Elk in the United States freed from tires after two years

Elk in the United States freed from tires after two years

An elk in Colorado spent two years in the woods with a heavy tire around its neck – now rangers are able to free it from the burden. However, in order to do so, he had to come up with another solution.

It took rangers four attempts before they were able to help the animal: a tire had been hanging around the neck of a deer in the US state of Colorado for two years. Now the Rangers were successful in freeing him from it.

However, two rangers Dawson Swanson and Scott Murdoch had to chop off horns during the action on Saturday, state authority Colorado Parks and Wildlife reported on Monday. Earlier, young deer aged about four and a half years and weighing over 270 kg had to be taken out of a pack of 40 animals and stunned. The elk was first seen with a hoop around the neck in July 2019.

Two park rangers estimated that the elk had lost about 16 kilograms by removing its horns and tires. “The tire was full of wet pine needles and dirt,” Murdoch said. There was about five kilograms of garbage in the tire.

Murdoch said, in fact, they preferred to cut the tire and didn’t want to remove the antlers—for the elk’s rut ​​activities. But it was not possible to cut the steel in the tyre. Luckily, there was still a little room for the neck to move around. There was only a small wound under the tire of the animal – and the hair was a little worn out.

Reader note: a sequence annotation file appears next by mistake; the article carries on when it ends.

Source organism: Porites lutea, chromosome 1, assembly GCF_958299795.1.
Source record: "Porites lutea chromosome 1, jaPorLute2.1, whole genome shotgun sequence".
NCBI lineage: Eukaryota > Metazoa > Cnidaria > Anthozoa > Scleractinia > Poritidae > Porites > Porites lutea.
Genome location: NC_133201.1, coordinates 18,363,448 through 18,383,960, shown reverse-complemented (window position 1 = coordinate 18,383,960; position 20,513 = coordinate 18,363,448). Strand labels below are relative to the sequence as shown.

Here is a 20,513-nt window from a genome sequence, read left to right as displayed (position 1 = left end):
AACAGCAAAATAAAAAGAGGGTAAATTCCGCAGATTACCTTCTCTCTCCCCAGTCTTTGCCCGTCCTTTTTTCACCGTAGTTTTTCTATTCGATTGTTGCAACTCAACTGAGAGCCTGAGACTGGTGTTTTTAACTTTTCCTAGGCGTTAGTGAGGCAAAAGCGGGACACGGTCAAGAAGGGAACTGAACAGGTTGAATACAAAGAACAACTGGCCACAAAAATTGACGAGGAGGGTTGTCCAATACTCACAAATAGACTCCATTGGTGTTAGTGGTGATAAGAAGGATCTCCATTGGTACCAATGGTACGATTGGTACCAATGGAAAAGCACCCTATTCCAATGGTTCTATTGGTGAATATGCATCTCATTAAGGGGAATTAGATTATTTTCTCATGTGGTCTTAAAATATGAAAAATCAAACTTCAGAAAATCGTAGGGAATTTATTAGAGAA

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Residents should keep properties free of obstructions

Colorado Parks and Wildlife states that young deer either calf or get a hoop around its neck in winter. The curious animal may have stuck its head in a pile of tires. Game rangers have already observed how small deer, bears and other wild animals get caught in swings, hammocks, clothes lines, soccer goals or volleyball nets – and stick their heads into objects they then run away from. Huh. Therefore residents should keep their property free from obstructions.

Vapitis can weigh up to 450 kg. The horns reach a length of up to 1.50 m and weigh up to 15 kg. Every year from February onwards, horns made of bone are shed. They grow again by late summer to demonstrate the wearer’s strength and health during the rut in autumn.

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